According to NFL Network's Ian Rapoport, the Packers restructured Smith's contract, which now includes sack incentives. If not for a reworked deal, the Packers might have released him with Gary on the rise. 

    Last season, Gary logged the second-most quarterback pressures (19) for the Packers defense and had the same number of quarterback hits (11) as Smith. If the Michigan product makes a good first impression with the new defensive coaching staff, he should move into the starting spot opposite Za'Darius Smith.

Van Jefferson, WR, Los Angeles Rams

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    Rick Scuteri/Associated Press

    The Los Angeles Rams selected Van Jefferson in the second round of the 2020 draft. He had a reserve role behind Robert Woods, Josh Reynolds and Cooper Kupp. The Florida product played 256 offensive snaps and lined up mostly on the outside, catching 19 balls for 220 yards and a score. 

    The Rams didn't re-sign Reynolds, who inked a deal with the Tennessee Titans. As a result, Jefferson has an opportunity to fill a vacancy out wide, though he's going to face some competition for snaps with the addition of DeSean Jackson

    According to Jourdan Rodrigue of The Athletic, Woods and Kupp have clear-cut roles. She views Jefferson as someone who can "emerge" as the Rams use Jackson to stretch the field and for gadget plays.

    Jackson has 13 years of starting experience, so he could open the season along with Woods and Kupp in three-wide receiver sets. Yet the 34-year-old has missed 24 games over the last two campaigns. So, head coach Sean McVay may want to use him sparingly and develop Jefferson with the first unit.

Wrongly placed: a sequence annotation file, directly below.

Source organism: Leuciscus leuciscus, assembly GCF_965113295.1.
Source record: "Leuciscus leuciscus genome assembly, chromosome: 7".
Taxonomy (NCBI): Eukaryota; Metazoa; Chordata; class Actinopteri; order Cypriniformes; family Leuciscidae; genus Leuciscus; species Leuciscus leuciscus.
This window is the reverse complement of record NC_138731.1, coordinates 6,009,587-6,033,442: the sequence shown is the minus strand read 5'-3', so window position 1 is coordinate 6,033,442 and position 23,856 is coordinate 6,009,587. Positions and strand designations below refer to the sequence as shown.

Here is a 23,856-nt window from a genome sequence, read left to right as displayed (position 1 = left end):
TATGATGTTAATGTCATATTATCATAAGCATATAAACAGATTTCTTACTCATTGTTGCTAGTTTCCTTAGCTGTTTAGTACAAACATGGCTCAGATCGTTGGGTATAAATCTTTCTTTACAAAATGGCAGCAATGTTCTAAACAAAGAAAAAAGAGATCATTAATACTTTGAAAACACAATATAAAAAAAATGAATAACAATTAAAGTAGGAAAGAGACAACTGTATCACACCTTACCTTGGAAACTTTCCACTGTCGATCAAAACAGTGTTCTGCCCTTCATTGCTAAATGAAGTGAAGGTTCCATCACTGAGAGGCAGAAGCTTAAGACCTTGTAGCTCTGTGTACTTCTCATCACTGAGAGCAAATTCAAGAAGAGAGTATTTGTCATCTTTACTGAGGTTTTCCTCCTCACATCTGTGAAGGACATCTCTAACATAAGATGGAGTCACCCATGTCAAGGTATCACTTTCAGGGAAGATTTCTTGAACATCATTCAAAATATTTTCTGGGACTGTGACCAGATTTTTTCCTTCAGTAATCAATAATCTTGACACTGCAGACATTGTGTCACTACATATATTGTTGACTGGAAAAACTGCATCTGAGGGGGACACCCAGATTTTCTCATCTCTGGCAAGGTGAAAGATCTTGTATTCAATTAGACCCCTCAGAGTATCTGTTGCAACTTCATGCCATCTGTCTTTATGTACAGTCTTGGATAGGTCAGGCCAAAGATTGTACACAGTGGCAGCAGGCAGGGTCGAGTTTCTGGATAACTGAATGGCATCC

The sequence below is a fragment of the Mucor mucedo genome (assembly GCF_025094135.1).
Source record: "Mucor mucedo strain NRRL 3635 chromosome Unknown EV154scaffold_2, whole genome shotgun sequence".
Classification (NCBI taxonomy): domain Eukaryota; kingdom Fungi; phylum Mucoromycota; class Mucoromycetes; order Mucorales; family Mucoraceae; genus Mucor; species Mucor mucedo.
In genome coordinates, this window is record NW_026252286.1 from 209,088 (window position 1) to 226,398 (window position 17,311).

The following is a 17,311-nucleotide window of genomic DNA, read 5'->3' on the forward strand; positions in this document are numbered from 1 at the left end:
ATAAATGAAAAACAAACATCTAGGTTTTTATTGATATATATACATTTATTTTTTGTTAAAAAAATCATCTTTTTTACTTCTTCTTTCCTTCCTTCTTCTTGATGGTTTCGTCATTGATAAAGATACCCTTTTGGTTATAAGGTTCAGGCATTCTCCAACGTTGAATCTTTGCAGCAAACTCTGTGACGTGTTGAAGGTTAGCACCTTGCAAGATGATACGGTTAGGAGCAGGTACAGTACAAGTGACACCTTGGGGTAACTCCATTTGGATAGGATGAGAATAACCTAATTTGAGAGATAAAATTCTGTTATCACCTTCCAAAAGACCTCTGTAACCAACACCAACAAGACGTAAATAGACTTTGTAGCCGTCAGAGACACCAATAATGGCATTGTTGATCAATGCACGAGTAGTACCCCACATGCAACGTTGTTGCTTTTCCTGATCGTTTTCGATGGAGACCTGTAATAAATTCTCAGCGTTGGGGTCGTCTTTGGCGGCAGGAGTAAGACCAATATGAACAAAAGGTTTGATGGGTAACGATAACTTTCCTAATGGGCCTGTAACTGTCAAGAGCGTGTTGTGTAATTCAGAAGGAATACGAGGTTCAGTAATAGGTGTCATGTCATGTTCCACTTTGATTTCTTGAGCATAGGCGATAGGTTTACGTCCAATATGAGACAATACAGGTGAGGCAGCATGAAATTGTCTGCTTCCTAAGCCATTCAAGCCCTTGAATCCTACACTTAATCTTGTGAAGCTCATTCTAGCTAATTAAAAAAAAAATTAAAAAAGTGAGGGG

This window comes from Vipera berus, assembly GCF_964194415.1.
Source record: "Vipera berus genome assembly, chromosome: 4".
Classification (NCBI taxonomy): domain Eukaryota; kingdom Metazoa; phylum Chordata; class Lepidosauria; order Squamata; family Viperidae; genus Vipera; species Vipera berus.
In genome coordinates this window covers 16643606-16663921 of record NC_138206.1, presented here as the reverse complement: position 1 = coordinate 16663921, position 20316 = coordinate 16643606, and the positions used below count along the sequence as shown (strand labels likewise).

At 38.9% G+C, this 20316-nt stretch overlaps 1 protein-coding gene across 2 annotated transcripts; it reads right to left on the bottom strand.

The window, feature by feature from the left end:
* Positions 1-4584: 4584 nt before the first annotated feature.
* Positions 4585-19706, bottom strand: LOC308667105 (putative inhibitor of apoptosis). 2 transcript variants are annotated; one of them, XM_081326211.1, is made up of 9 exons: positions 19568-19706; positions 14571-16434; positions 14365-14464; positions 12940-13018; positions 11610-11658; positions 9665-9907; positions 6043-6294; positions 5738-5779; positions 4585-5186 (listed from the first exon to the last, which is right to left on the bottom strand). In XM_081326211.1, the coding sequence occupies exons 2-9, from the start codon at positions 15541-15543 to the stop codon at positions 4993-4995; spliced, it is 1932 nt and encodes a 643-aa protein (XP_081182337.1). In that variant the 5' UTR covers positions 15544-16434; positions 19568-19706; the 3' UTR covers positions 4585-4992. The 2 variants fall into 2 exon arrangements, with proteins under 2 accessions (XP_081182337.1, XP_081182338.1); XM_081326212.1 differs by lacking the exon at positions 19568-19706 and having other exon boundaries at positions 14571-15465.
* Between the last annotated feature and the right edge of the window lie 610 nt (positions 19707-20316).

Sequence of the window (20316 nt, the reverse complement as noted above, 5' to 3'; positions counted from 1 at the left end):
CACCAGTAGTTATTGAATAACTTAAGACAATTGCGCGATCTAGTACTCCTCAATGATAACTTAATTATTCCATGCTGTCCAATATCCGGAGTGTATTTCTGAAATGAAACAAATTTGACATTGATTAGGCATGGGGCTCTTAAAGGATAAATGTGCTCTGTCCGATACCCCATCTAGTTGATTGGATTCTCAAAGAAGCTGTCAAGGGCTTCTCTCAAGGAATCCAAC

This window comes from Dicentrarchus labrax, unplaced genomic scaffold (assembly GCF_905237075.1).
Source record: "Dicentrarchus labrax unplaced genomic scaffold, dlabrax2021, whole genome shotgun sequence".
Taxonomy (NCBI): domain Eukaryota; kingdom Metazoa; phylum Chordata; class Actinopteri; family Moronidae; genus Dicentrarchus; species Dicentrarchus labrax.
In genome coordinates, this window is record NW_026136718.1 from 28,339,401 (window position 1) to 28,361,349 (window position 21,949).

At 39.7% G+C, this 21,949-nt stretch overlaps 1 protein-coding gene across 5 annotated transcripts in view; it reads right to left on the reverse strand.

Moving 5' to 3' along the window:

Zack Moss, RB, Buffalo Bills

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    Stew Milne/Associated Press

    Zack Moss saw his rookie campaign cut short because of an ankle injury that he suffered in the Buffalo Bills' AFC Wild Card matchup against the Indianapolis Colts.

    Before Moss went down, he established a rhythm going into the postseason, logging 41 carries compared to 28 rush attempts for Devin Singletary. In three of the final four games of the regular season, the former logged more carries than the latter. 

    In 2020, Moss led the Bills backfield in rushing touchdowns with four scores—all of those plays started inside the 10-yard line. He also caught a four-yard touchdown pass. 

    Last season, Singletary started all 16 games, but he logged 88 fewer yards than in his 2019 campaign. Through two terms, the 23-year-old has just four rushing touchdowns. 

    Despite his move into the starting position, Singletary left the door open for Moss to take on a bigger role during the upcoming season. The Florida Atlantic product hasn't looked explosive or shown big-play ability with consistency, and the Bills relied on his running mate in goal-line situations. 

    According to ESPN's Adam Schefter, Moss is expected to make a full recovery from minor ankle surgery. If that's the case, he could leapfrog Singletary for the lead position before the 2021 season starts in September.